God also knew the time that we were delighted about a home that we were scheduled to close on the next day. When the buyer backed out of the purchase of our current home, we had to move our every belonging back from storage into our emptied house. We were sure that the enemy had won the battle in what had already been a difficult house selling process. But he hadn’t. When we eventually sold our house, again, the real estate market was in a downfall, and our home today is more spacious and lovelier and more wonderful than the one that God seemed to be taking away from us.
He also knew as we prayed so many prayers over the years. He knew those many times when He said “yes,” knowing that what we were asking for was far from the best for us, when we pushed and pleaded like my kids do when we say “no.” As we begged and tried to convince God in prayer that what we wanted was what should be, He, in His amazing love, gave us what we wanted. That answered prayer sometimes led to difficulties beyond our understanding of future situations. He respected and honored our desires, knowing that He would have to help us pick up the pieces. But He wants us to learn and grow and gives us choices.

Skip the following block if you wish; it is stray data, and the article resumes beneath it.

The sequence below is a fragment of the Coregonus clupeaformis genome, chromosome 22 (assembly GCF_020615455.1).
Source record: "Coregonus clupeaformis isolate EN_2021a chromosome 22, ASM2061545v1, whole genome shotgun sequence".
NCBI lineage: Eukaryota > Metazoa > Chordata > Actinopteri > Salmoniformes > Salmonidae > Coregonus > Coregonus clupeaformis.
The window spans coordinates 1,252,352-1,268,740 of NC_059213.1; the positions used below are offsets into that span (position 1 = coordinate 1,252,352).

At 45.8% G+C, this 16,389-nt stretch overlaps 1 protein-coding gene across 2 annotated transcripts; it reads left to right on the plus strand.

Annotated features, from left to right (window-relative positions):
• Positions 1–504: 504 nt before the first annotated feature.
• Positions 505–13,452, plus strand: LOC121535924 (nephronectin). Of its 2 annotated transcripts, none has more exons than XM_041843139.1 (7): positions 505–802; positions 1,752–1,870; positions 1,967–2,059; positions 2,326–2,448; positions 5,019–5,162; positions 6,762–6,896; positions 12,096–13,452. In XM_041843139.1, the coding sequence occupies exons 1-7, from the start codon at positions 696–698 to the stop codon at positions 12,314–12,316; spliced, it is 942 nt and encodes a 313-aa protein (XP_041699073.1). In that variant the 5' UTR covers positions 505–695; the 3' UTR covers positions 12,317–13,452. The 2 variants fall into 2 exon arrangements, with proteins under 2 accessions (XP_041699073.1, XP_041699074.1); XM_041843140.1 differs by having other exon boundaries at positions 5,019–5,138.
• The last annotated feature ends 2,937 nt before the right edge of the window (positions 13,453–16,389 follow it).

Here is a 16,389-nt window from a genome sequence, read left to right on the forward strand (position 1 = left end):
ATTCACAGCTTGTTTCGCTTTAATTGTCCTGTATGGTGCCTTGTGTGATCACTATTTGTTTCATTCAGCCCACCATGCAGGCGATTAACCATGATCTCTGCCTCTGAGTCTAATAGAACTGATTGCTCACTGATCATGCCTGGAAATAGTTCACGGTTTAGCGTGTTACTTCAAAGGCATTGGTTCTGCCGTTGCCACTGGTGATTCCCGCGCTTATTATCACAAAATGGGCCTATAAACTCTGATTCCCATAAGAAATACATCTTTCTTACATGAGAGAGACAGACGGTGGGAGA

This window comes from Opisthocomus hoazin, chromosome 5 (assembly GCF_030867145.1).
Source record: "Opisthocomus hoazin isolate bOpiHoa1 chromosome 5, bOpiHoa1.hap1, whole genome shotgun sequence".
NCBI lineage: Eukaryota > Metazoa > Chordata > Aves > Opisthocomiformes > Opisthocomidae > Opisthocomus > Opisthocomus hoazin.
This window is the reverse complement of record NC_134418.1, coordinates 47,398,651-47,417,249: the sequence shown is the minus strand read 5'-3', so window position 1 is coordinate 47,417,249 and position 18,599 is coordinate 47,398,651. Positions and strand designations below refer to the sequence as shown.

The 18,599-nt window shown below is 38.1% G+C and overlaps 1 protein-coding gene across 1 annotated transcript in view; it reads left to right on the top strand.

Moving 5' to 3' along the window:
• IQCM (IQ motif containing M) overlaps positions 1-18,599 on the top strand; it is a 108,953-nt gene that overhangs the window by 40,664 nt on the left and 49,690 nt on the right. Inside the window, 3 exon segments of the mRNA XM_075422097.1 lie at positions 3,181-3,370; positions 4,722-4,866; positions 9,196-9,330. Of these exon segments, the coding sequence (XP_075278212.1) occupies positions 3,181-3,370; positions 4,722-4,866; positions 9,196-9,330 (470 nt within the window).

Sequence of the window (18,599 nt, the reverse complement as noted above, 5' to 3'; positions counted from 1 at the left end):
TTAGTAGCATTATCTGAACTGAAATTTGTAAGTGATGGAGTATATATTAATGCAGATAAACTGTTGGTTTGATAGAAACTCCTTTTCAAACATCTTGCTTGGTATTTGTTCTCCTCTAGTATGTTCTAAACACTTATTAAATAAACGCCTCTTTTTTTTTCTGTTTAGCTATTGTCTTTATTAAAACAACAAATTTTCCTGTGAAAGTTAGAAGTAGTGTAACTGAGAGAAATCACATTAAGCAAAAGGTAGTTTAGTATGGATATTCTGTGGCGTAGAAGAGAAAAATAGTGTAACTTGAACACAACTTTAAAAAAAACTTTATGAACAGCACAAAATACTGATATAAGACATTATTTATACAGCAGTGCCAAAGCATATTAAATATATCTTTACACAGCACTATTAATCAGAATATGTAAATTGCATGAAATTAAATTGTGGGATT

God respected and honored our desires, knowing that He would have to help us pick up the pieces.
Because He is gracious and loves us unfailingly, our Heavenly Father comforted us as we struggled with our choices. In His grace, He helped us through pain that we had unknowingly asked for. Even when we then blamed Him and even complained, He cared and turned things around into something good. Romans 8:28 talks about this;
“And we know that in all things God works for the good of those who love him, who have been called according to his purpose.”
Many times, situations are beyond our control. But there are times when we literally “asked for it.” We ask for a big bite, and then there is too much to chew. Or people or situations change, and we are surprised. Nonetheless, God works it out and redirects us to get back on the path of His plan and purposes for us. He works for good to those who love him. Romans 2:4 talks about this kindness, and how He is constantly concerned that we are in right relationship with Him;